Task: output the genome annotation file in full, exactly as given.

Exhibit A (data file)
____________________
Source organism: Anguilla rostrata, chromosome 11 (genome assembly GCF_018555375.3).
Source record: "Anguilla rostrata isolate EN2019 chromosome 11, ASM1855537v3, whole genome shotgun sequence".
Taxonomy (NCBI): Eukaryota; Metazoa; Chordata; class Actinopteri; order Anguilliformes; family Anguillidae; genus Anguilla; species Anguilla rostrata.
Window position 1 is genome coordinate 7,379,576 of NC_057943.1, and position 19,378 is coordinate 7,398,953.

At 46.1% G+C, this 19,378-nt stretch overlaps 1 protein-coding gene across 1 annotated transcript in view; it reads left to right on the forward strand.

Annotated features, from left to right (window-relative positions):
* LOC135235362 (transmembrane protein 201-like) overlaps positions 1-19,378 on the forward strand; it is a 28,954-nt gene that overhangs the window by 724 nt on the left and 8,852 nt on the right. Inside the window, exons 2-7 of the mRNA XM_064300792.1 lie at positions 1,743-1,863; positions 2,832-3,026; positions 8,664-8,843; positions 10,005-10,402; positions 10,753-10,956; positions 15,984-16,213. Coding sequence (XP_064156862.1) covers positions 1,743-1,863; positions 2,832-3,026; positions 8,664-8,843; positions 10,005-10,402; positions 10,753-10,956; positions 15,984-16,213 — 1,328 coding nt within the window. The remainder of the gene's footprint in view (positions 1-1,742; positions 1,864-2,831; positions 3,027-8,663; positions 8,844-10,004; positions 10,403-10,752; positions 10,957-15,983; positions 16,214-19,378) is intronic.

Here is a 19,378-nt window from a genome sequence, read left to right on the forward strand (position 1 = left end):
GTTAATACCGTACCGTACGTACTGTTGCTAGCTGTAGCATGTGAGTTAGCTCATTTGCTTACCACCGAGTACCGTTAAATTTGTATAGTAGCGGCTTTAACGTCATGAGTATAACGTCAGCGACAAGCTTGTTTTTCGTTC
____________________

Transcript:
Source organism: Anguilla rostrata, chromosome 11 (genome assembly GCF_018555375.3).
Source record: "Anguilla rostrata isolate EN2019 chromosome 11, ASM1855537v3, whole genome shotgun sequence".
Taxonomy (NCBI): Eukaryota; Metazoa; Chordata; class Actinopteri; order Anguilliformes; family Anguillidae; genus Anguilla; species Anguilla rostrata.
Window position 1 is genome coordinate 7,379,576 of NC_057943.1, and position 19,378 is coordinate 7,398,953.

At 46.1% G+C, this 19,378-nt stretch overlaps 1 protein-coding gene across 1 annotated transcript in view; it reads left to right on the forward strand.

Annotated features, from left to right (window-relative positions):
* LOC135235362 (transmembrane protein 201-like) overlaps positions 1-19,378 on the forward strand; it is a 28,954-nt gene that overhangs the window by 724 nt on the left and 8,852 nt on the right. Inside the window, exons 2-7 of the mRNA XM_064300792.1 lie at positions 1,743-1,863; positions 2,832-3,026; positions 8,664-8,843; positions 10,005-10,402; positions 10,753-10,956; positions 15,984-16,213. Coding sequence (XP_064156862.1) covers positions 1,743-1,863; positions 2,832-3,026; positions 8,664-8,843; positions 10,005-10,402; positions 10,753-10,956; positions 15,984-16,213 — 1,328 coding nt within the window. The remainder of the gene's footprint in view (positions 1-1,742; positions 1,864-2,831; positions 3,027-8,663; positions 8,844-10,004; positions 10,403-10,752; positions 10,957-15,983; positions 16,214-19,378) is intronic.

Here is a 19,378-nt window from a genome sequence, read left to right on the forward strand (position 1 = left end):
GTTAATACCGTACCGTACGTACTGTTGCTAGCTGTAGCATGTGAGTTAGCTCATTTGCTTACCACCGAGTACCGTTAAATTTGTATAGTAGCGGCTTTAACGTCATGAGTATAACGTCAGCGACAAGCTTGTTTTTCGTTC